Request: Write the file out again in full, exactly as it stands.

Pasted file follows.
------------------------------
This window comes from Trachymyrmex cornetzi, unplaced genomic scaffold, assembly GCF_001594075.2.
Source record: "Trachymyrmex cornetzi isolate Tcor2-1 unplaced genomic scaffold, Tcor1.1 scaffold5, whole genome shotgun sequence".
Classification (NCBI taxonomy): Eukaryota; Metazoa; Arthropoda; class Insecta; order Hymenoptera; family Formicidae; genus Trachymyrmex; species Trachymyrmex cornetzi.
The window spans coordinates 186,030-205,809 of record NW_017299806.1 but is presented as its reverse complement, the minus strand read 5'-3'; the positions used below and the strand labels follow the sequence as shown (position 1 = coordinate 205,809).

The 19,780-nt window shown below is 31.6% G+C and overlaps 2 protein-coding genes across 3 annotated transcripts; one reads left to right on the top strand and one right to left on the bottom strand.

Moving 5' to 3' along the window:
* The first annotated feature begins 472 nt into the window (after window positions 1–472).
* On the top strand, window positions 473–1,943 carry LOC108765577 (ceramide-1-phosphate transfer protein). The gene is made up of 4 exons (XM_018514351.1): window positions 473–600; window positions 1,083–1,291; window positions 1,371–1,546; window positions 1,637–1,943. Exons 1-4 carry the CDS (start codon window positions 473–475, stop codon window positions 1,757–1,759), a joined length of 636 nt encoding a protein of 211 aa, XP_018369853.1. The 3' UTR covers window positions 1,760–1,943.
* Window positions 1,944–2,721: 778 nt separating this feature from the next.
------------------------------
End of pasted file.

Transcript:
This window comes from Trachymyrmex cornetzi, unplaced genomic scaffold, assembly GCF_001594075.2.
Source record: "Trachymyrmex cornetzi isolate Tcor2-1 unplaced genomic scaffold, Tcor1.1 scaffold5, whole genome shotgun sequence".
Classification (NCBI taxonomy): Eukaryota; Metazoa; Arthropoda; class Insecta; order Hymenoptera; family Formicidae; genus Trachymyrmex; species Trachymyrmex cornetzi.
The window spans coordinates 186,030-205,809 of record NW_017299806.1 but is presented as its reverse complement, the minus strand read 5'-3'; the positions used below and the strand labels follow the sequence as shown (position 1 = coordinate 205,809).

The 19,780-nt window shown below is 31.6% G+C and overlaps 2 protein-coding genes across 3 annotated transcripts; one reads left to right on the top strand and one right to left on the bottom strand.

Moving 5' to 3' along the window:
* The first annotated feature begins 472 nt into the window (after window positions 1–472).
* On the top strand, window positions 473–1,943 carry LOC108765577 (ceramide-1-phosphate transfer protein). The gene is made up of 4 exons (XM_018514351.1): window positions 473–600; window positions 1,083–1,291; window positions 1,371–1,546; window positions 1,637–1,943. Exons 1-4 carry the CDS (start codon window positions 473–475, stop codon window positions 1,757–1,759), a joined length of 636 nt encoding a protein of 211 aa, XP_018369853.1. The 3' UTR covers window positions 1,760–1,943.
* Window positions 1,944–2,721: 778 nt separating this feature from the next.